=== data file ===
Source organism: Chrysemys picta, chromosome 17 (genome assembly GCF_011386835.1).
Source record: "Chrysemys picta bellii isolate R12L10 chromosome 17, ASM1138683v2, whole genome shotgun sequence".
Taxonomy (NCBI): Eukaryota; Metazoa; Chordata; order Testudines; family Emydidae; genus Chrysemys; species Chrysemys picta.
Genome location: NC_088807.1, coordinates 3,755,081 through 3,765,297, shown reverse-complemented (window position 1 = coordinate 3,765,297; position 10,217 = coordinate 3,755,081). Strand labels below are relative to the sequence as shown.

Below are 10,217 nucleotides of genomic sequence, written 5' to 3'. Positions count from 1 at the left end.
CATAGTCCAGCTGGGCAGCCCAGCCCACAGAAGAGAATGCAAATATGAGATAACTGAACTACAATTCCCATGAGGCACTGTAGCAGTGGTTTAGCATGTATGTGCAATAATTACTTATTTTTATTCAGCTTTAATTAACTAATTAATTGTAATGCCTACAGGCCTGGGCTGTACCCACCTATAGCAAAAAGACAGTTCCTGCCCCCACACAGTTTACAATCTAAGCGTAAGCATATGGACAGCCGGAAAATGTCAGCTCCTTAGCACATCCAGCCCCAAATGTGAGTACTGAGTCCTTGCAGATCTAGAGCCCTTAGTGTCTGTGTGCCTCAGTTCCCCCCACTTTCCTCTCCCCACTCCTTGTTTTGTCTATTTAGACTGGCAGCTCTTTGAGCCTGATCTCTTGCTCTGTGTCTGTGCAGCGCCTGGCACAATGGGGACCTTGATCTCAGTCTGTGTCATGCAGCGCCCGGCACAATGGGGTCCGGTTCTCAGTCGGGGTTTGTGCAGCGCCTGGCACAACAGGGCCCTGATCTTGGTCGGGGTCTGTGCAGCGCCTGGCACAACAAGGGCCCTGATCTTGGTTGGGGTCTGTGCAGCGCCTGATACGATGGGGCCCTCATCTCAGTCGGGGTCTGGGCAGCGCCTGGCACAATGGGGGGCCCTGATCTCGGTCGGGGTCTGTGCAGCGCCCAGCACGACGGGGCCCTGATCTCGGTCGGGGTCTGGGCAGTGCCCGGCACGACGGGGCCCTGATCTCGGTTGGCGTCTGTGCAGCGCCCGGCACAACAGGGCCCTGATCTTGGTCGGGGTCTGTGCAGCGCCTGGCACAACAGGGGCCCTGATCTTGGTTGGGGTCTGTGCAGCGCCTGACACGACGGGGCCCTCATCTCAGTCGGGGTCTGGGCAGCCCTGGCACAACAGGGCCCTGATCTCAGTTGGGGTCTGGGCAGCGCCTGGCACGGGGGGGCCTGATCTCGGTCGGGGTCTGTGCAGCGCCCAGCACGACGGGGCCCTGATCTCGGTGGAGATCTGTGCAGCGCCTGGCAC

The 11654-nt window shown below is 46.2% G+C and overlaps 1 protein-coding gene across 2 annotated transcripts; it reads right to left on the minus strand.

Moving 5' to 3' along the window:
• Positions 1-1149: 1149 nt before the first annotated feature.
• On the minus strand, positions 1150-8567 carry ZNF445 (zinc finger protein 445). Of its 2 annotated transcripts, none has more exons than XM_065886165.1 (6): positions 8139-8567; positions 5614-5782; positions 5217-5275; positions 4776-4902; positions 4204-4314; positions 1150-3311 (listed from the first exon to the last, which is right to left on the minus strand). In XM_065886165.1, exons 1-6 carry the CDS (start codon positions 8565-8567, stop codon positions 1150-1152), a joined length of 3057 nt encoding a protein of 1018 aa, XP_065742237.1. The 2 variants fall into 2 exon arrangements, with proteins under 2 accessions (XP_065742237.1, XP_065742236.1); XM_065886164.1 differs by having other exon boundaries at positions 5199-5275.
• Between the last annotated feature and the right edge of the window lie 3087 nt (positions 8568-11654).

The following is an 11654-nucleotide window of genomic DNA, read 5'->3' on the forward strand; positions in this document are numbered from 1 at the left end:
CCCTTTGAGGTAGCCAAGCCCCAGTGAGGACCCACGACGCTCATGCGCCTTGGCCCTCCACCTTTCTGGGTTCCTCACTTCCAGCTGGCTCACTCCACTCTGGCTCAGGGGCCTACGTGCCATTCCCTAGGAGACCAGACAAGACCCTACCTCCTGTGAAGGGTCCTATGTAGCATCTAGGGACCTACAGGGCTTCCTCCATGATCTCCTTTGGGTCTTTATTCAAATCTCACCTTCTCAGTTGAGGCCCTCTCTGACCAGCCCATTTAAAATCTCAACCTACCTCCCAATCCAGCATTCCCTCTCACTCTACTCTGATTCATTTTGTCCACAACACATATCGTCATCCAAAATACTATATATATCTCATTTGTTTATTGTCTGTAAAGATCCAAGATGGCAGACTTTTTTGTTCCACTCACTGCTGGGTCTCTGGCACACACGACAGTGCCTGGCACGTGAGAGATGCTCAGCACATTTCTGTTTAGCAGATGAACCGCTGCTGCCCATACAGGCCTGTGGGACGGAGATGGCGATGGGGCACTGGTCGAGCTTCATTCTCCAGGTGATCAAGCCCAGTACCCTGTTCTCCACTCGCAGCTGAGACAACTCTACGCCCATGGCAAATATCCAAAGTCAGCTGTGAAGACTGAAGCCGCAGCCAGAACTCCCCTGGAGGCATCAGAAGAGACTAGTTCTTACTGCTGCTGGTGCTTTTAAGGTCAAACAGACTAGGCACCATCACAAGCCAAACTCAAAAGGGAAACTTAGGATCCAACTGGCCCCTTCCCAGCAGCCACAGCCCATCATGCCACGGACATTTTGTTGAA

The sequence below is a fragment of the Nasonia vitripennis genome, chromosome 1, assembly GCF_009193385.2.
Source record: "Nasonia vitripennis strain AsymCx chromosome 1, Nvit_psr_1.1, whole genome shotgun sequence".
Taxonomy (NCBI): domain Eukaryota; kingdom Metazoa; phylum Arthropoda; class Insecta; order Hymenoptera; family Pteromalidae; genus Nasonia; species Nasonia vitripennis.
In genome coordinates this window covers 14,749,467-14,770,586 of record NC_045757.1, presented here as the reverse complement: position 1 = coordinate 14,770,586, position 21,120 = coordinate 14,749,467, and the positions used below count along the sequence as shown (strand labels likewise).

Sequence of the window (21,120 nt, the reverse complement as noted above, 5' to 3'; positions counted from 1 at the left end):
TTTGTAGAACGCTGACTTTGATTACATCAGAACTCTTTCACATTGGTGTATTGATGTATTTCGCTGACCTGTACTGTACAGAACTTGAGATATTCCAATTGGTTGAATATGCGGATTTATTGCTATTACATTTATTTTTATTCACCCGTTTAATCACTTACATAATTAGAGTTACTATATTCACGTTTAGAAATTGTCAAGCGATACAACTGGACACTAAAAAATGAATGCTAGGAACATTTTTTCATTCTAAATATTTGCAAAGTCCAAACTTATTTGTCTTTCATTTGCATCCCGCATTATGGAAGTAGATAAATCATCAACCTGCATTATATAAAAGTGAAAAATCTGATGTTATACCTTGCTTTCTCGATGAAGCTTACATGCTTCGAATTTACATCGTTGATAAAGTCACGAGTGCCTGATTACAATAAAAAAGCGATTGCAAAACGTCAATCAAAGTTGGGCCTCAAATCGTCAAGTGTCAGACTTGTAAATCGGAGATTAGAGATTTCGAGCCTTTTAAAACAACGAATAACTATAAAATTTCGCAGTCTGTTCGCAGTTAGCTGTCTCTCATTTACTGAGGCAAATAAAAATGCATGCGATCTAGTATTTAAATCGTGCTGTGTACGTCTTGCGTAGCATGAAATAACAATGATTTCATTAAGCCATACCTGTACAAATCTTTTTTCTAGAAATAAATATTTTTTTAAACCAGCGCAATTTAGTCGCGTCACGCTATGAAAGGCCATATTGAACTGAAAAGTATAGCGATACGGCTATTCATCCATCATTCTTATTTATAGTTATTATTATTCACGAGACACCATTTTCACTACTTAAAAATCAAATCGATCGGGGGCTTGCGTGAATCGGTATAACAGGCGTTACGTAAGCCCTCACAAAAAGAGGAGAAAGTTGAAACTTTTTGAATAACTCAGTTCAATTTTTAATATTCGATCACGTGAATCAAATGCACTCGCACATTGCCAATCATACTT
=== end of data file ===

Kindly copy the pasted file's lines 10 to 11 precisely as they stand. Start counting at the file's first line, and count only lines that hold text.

• On the minus strand, positions 1150-8567 carry ZNF445 (zinc finger protein 445). Of its 2 annotated transcripts, none has more exons than XM_065886165.1 (6): positions 8139-8567; positions 5614-5782; positions 5217-5275; positions 4776-4902; positions 4204-4314; positions 1150-3311 (listed from the first exon to the last, which is right to left on the minus strand). In XM_065886165.1, exons 1-6 carry the CDS (start codon positions 8565-8567, stop codon positions 1150-1152), a joined length of 3057 nt encoding a protein of 1018 aa, XP_065742237.1. The 2 variants fall into 2 exon arrangements, with proteins under 2 accessions (XP_065742237.1, XP_065742236.1); XM_065886164.1 differs by having other exon boundaries at positions 5199-5275.
• Between the last annotated feature and the right edge of the window lie 3087 nt (positions 8568-11654).